Dassault Aviation is poised to name a successor to long-standing chairman and CEO Charles Edelstenne, who is due to retire on January 9 after more than half a century of service at the French aerospace group. A company spokesman told AIN today that an announcement of a successor will be made “in the next few days.”
Teterboro, N.J.-based Dassault Falcon Jet–the wholly owned subsidiary of Dassault Aviation that is responsible for Falcon sales and service in the Americas, Pacific Rim and China–celebrated its 40th anniversary on Friday. On Dec. 1, 1972, executives from Pan American Airways and Dassault Aviation signed an agreement to form what is now known as Dassault Falcon Jet to expand the U.S. market with Pan American, the launch customer for the Falcon 20.
In releasing its financial results for the third quarter today, Dassault Aviation said it received orders for 37 Falcons during the first nine months of this year. Meanwhile, it delivered 43 business jets in the same period. This compares favorably to last year, with orders for 30 Falcons and 35 deliveries during the first nine months. The French manufacturer said it expects to meet its goal of approximately 65 Falcon deliveries this year.
CAE has become the first independent training provider to be qualified as a Civil Aviation Administration of China (CAAC) approved training organization for maintenance training for Dassault Falcons under China’s CCAR-147 regulation. The approval enables CAE to deploy maintenance training courses in China for the 7X, 900EX EASy, 900DX, 900LX, 2000EX EASy, 2000DX and 2000LX. CAE has yet to announce where the training center will be located or when it will go into operation.
Dassault Aviation received net orders for 36 Falcons last year, CEO Charles Edelstenne said today in Paris, noting a major improvement over 2010 when the net total was minus nine due to cancellations. These 2011 orders represented a value of €1.93 billion ($2.5 billion), and the Falcon backlog now stands at €4.2 billion ($5.5 billion).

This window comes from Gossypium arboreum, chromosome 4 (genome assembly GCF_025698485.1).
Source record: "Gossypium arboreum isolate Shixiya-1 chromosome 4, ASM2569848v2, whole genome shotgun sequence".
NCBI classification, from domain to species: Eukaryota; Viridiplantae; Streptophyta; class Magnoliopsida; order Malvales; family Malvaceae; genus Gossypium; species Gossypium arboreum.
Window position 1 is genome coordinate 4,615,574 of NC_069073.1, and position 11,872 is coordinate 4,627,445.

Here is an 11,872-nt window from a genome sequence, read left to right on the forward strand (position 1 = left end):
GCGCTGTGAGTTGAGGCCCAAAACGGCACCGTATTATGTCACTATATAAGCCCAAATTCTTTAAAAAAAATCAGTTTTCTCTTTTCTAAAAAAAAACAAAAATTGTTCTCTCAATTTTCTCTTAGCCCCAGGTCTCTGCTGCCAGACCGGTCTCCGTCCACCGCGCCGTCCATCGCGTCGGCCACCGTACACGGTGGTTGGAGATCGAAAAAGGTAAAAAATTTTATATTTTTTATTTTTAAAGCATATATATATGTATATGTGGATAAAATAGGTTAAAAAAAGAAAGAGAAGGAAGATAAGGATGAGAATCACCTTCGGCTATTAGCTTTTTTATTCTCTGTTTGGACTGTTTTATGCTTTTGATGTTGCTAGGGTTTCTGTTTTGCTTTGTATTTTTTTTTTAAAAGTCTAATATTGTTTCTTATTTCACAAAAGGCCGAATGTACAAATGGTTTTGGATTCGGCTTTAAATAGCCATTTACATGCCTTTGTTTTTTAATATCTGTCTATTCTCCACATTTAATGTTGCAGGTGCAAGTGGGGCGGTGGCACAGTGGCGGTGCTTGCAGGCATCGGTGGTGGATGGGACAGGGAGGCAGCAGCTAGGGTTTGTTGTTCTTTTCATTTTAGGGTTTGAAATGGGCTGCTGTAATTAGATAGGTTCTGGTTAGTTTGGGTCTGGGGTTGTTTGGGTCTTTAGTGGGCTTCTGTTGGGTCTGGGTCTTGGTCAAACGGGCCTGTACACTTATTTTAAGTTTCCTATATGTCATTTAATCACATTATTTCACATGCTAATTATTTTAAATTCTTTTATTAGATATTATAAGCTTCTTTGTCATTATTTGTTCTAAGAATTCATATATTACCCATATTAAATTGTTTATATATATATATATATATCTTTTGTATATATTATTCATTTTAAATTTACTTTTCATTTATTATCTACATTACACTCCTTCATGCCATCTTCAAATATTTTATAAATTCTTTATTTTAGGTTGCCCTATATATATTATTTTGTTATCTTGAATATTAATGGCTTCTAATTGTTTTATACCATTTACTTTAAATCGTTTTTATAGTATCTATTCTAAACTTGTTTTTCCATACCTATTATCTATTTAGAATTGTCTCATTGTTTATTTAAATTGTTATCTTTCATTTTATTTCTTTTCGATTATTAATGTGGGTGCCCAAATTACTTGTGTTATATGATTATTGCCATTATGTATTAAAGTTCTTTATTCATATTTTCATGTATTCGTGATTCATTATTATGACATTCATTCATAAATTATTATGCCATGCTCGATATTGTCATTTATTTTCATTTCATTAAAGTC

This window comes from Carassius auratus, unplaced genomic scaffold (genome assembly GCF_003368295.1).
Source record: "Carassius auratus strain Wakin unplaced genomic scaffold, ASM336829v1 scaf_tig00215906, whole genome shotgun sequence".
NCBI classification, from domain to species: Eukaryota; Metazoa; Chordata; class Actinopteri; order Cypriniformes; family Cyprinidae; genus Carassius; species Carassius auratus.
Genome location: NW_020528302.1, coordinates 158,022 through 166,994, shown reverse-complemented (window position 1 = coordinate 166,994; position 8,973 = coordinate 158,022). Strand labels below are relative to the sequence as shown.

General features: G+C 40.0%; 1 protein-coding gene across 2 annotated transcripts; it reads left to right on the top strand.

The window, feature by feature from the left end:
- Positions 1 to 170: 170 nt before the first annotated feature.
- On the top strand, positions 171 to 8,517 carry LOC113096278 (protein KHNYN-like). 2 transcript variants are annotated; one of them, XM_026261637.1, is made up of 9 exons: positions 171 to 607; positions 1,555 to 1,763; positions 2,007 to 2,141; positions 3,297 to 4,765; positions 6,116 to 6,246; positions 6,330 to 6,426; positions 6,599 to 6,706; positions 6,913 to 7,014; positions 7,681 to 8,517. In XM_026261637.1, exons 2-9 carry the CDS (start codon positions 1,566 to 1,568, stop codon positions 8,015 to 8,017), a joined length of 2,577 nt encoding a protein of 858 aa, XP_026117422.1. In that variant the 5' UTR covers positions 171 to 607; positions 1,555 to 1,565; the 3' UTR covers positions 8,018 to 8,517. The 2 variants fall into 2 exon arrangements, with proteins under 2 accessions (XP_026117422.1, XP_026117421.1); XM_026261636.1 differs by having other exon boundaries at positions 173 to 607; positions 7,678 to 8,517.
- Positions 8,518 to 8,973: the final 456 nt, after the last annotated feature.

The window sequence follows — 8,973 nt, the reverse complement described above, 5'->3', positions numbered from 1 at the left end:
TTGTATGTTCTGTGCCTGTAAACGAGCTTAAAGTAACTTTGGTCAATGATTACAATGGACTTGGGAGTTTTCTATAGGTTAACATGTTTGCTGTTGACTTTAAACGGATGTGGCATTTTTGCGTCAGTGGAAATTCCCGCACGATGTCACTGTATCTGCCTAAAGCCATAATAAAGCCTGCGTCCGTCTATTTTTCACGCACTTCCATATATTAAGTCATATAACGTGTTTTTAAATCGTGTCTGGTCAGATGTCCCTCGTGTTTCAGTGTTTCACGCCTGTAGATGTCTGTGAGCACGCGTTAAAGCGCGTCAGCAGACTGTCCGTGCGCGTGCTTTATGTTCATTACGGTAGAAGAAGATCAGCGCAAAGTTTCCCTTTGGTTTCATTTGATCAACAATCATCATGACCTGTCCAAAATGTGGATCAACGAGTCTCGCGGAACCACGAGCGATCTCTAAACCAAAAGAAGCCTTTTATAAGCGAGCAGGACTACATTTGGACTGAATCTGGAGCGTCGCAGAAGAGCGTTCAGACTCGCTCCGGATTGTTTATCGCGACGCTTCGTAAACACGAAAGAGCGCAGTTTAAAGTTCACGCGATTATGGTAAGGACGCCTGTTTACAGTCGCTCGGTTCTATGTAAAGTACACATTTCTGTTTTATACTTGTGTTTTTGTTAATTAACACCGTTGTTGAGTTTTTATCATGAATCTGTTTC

Dassault Aviation released consolidated financial results for 2011 today, reporting €3.3 billion ($4.4 billion) in overall revenues for both its military and civil segments. This was 21 percent below revenues in 2010. While it didn’t release separate civil and military revenues, data released last week by the General Aviation Manufacturers Association shows that Dassault delivered 63 Falcon business jets worth $2.7 billion last year, down from 95 Falcons worth $3.9 billion in 2010. This indicates that civil aircraft revenues dropped by some 30 percent last year.
Antoine Ajarrista was promoted to senior vice president and general manager of Dassault Falcon’s Little Rock completion center. Ajarrista served as senior vice president of operational control at the Little Rock facility for the past three-and-a-half years. A graduate of the Ecole Centrale de Paris, with a master’s of science degree in engineering, Ajarrista was production director at Dassault’s Bordeaux-Merignac facility before moving to Little Rock.
Dassault Falcon has promoted Antoine Ajarrista to senior vice president and general manager of its Little Rock Completion Center in Arkansas. He replaces Frederic Lherm, who was named senior vice president of industrial operations for Dassault Aviation in St. Cloud, France. As general manager, Ajarrista oversees all day-to-day operations of Dassault’s largest facility, which is responsible for the completion of nearly all Falcons. For the past three-and-a-half years he has served as senior vice president of operational control in Little Rock.
The General Aviation Manufacturers Association is viewed by many as mainly a U.S.-centric organization, but in reality it is global. In fact, GAMA held its first board meeting outside of the U.S. last Friday in Bordeaux, France. It also has a permanent representative in Brussels and is considering adding another in Beijing, GAMA immediate past chairman–and current Dassault Falcon Jet president and CEO–John Rosanvallon told AIN at the Dubai Air Show.
Dassault Falcon kicked off its traditional Falcon Family breakfast at NBAA 2011 with a message from chairman Charles Edestenne that the industry must unite to combat threats to its development. He stressed that business aviation is not a luxury, rather, it buys time, which he described as an essential competitive advantage in today’s world.